Trains and Boats and Planes, and Trams, a Rickshaw and Quite a Lot of Walking
Andy Lear returns with an account of his Swedish/Norwegian/Hungarian trip
FEAR NOT - I have returned! I was a totally crap scribe and never got round to posting anything in the hope that I could amalgamate it all into a newsletter and I just never got round to doing that. Now that I have (at my own request) been fired and am no longer the official scribe, I can get back to some scribing.
Here then for the delectation of the much neglected readership is my account of the Swedish/Norwegian/Hungarian trip.
This was a trip of multiple modes of transport. I took the bus from home to get to the train station, the train to the coach station, the coach to the airport (so called ‘London Stansted’ which I am sorely tempted to report to the office of fair trading) a plane to Sweden, one of Dan’s hundreds of cars from Sweden to Norway. Other modes of transport that were taken over the trip were trams, a boat, a rickshaw and quite a lot of walking and had it not been for European interference we might well have hired a bicycle in Trondheim between eight of us but we will get there in good time.
I arrived in Stockholm on Thursday and as arranged texted Dan to let him know that the plane had touched down. To be honest I was somewhat unnerved when I got the reply ‘today???’ but it was the right day and I had to wait for all of about five minutes before Dan appeared.
We drove to the brewery and I filled a few bottles and stamped the lids on them and then popped across the road to the bar whilst Dan did whatever corporate executives do and then we drove back to his house. I had a tour of his whisky room and we sat on the veranda drinking beer admiring the beautiful view over the lake from the back of his house.
A couple of hours later Hans and Bo arrived. Dan lives next door to his brother Sam, who I first met in Seattle. Sam has a sort of cabin in his garden so we (Hans and Bo and I) spent the night in that. I had my first (and definitely last) taste of pickled herring at Sam’s house later that evening as well.
The next day we set off for Norway. We knew that booze was going to be ruinously expensive there so now that Dan owns a brewery it made sense to drive a load of beer across the border. A beautiful drive it was too, past all the lakes and trees. It took us about eight hours to arrive in Trondheim and I made use of the time to learn Swedish. The only way to really learn a language is to use it, so to the delight of my fellow passengers I pointed out (in Swedish) pretty much every tree and yellow house on the way. The GPS got a bit confused at our destination but we soon found the hotel.
There seemed to be some mad moustachioed maniac banging on the window. He (the mad moustachioed maniac, a.k.a. Rodders) came down to help unpack the crates of beer. Other people had brought various additions such as various bottles of single malt, gin, brandy and vodka, and our hotel room ‘bar 207’ (with free internet access) was ready for business. The usual suspects were there, Ronnie from Antwerp, Whiskers and Tommy Roe from Seattle, Dan, me, Rod, Ted and there were some new faces as well.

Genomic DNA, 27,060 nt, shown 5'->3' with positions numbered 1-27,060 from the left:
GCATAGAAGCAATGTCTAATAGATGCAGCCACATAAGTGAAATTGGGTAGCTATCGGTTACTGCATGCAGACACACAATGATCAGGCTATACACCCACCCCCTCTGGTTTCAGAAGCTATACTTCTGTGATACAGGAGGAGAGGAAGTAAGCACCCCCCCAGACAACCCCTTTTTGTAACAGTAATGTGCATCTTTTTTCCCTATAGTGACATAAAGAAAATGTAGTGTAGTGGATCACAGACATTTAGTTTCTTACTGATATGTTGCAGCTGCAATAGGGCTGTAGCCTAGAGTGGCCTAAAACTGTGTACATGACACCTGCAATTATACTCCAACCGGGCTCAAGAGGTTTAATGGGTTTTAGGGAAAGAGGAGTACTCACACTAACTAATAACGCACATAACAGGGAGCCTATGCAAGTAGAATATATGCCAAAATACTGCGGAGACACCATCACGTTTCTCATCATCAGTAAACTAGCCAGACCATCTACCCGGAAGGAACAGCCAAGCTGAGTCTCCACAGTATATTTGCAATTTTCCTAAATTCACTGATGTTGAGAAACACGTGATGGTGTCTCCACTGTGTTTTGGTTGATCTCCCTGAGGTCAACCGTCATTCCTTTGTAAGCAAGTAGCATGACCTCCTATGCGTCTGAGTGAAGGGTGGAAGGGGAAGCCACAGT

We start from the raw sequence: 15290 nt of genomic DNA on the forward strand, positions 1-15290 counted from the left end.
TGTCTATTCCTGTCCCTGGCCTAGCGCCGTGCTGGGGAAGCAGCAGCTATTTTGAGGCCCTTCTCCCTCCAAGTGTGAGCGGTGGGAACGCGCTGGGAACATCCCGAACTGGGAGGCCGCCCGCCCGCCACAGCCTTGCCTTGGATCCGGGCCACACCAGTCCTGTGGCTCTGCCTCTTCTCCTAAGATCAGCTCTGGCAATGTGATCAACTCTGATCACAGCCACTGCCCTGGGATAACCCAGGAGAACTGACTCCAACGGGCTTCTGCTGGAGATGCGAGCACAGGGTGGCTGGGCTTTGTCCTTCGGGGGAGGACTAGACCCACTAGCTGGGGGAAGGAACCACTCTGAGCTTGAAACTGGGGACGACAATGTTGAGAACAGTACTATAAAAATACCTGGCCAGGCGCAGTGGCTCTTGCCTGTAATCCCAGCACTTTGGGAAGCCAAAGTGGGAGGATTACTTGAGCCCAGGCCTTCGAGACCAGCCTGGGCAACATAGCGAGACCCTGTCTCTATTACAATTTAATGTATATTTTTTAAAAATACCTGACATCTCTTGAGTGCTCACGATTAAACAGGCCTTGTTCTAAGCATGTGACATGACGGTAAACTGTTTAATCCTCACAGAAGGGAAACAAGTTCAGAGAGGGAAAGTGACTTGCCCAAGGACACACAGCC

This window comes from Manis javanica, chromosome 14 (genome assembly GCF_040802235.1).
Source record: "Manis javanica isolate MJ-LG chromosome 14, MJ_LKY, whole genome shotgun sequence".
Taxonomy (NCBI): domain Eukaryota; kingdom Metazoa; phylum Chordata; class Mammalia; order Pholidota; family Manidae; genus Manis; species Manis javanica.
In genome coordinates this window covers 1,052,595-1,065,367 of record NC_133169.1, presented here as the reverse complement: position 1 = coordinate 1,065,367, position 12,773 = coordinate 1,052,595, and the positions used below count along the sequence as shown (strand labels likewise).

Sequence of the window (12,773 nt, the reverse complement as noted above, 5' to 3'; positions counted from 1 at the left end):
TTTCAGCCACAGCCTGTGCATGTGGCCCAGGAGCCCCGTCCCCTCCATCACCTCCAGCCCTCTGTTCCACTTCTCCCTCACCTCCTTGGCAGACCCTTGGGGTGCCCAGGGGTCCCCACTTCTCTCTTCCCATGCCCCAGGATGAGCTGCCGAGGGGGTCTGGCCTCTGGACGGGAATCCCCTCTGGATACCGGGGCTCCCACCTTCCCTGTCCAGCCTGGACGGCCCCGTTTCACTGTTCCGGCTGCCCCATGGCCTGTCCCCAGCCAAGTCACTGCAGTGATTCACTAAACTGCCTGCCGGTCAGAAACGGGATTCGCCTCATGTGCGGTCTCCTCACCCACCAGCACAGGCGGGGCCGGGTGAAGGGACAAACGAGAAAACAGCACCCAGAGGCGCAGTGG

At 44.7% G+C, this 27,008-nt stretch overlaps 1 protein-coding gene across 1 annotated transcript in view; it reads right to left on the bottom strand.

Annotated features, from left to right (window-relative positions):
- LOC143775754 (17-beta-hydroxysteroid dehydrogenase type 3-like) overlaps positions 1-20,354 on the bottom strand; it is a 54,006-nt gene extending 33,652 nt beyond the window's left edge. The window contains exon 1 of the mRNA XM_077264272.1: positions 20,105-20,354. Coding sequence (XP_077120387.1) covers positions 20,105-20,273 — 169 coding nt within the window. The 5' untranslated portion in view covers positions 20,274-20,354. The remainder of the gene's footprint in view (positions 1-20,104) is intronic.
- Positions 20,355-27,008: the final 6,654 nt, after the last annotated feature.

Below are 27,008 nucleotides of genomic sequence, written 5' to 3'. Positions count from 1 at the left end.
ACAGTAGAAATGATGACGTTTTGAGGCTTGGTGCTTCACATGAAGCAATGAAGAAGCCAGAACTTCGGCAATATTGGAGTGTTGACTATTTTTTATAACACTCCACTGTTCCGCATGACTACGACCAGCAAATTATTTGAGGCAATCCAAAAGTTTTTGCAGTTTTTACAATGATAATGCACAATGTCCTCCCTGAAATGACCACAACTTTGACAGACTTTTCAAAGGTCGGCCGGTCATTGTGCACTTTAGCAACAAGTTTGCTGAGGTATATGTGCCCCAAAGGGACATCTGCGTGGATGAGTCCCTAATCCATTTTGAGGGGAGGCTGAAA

HBC member Carson and his wife from Denmark had turned up with some Danish beer of 12%. Tommy had adopted (or maybe that should be abducted) a ginger-moustached Canadian called Ewan and had arrived with a member of the Whisker Club called Jon Javor, (subsequently known as ‘the hairy fellow’) and his wife Elizabeth (collectively known as ‘The Hairy Fellows’). The Hairy Fellow, a brave and foolish American, was later to cover himself in glory in Hungary but I digress.
One of the usual suspects that was not there was Jörg who had texted his apologies but had been diagnosed with a raft of medical complaints and was engaged in trying to find a healthier second opinion. We obviously wish him well in his quest.
Saturday we went to the cathedral. I have certainly been in worse cathedrals (Guildford leaps to mind) but Trondheim appears to have missed the entire point of Gothic architecture. The point of Gothic architecture, as I understand it, is that the high vaulted roofs allowed more windows and therefore more light into the building. I may have been in worse built cathedrals but I can’t remember being in a gloomier one. The tickets that we bought also allowed us into the treasury where they keep their crown jewels and there was a Trondheim museum that we could also get into, so obviously we did.
Saturday was also the (optional) pre-judging. Rodders, Dan and some others were required for that and I had not even registered for the competition so I got that sorted out and I think it was that Saturday that I first paid ELEVEN QUID !!! for a pint of beer. We soon opened up bar 207 in the afternoon and sat about chatting.